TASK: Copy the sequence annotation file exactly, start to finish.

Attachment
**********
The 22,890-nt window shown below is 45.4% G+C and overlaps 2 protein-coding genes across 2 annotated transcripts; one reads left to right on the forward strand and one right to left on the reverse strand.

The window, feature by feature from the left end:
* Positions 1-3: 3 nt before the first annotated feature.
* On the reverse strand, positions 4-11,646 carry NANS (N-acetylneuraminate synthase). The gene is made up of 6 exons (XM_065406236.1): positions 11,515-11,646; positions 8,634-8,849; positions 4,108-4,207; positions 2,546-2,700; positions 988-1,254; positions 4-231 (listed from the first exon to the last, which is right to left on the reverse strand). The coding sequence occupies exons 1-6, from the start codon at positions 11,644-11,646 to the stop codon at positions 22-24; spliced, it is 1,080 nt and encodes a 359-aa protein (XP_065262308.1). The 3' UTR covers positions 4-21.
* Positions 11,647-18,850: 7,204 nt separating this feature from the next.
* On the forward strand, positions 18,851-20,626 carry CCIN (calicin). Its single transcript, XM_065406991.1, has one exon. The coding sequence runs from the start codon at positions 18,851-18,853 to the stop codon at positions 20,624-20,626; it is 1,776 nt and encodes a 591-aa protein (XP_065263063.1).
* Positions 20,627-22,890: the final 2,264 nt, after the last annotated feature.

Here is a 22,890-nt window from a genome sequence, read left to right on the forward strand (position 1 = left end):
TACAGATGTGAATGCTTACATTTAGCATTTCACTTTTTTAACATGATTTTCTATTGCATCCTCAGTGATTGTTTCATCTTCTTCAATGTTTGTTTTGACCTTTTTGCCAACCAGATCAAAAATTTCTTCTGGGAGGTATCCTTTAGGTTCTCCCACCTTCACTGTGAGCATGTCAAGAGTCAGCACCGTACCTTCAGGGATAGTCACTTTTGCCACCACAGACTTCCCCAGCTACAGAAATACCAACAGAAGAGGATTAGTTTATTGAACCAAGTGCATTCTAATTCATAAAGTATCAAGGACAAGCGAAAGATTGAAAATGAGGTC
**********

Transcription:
The 22,890-nt window shown below is 45.4% G+C and overlaps 2 protein-coding genes across 2 annotated transcripts; one reads left to right on the forward strand and one right to left on the reverse strand.

The window, feature by feature from the left end:
* Positions 1-3: 3 nt before the first annotated feature.
* On the reverse strand, positions 4-11,646 carry NANS (N-acetylneuraminate synthase). The gene is made up of 6 exons (XM_065406236.1): positions 11,515-11,646; positions 8,634-8,849; positions 4,108-4,207; positions 2,546-2,700; positions 988-1,254; positions 4-231 (listed from the first exon to the last, which is right to left on the reverse strand). The coding sequence occupies exons 1-6, from the start codon at positions 11,644-11,646 to the stop codon at positions 22-24; spliced, it is 1,080 nt and encodes a 359-aa protein (XP_065262308.1). The 3' UTR covers positions 4-21.
* Positions 11,647-18,850: 7,204 nt separating this feature from the next.
* On the forward strand, positions 18,851-20,626 carry CCIN (calicin). Its single transcript, XM_065406991.1, has one exon. The coding sequence runs from the start codon at positions 18,851-18,853 to the stop codon at positions 20,624-20,626; it is 1,776 nt and encodes a 591-aa protein (XP_065263063.1).
* Positions 20,627-22,890: the final 2,264 nt, after the last annotated feature.

Here is a 22,890-nt window from a genome sequence, read left to right on the forward strand (position 1 = left end):
TACAGATGTGAATGCTTACATTTAGCATTTCACTTTTTTAACATGATTTTCTATTGCATCCTCAGTGATTGTTTCATCTTCTTCAATGTTTGTTTTGACCTTTTTGCCAACCAGATCAAAAATTTCTTCTGGGAGGTATCCTTTAGGTTCTCCCACCTTCACTGTGAGCATGTCAAGAGTCAGCACCGTACCTTCAGGGATAGTCACTTTTGCCACCACAGACTTCCCCAGCTACAGAAATACCAACAGAAGAGGATTAGTTTATTGAACCAAGTGCATTCTAATTCATAAAGTATCAAGGACAAGCGAAAGATTGAAAATGAGGTC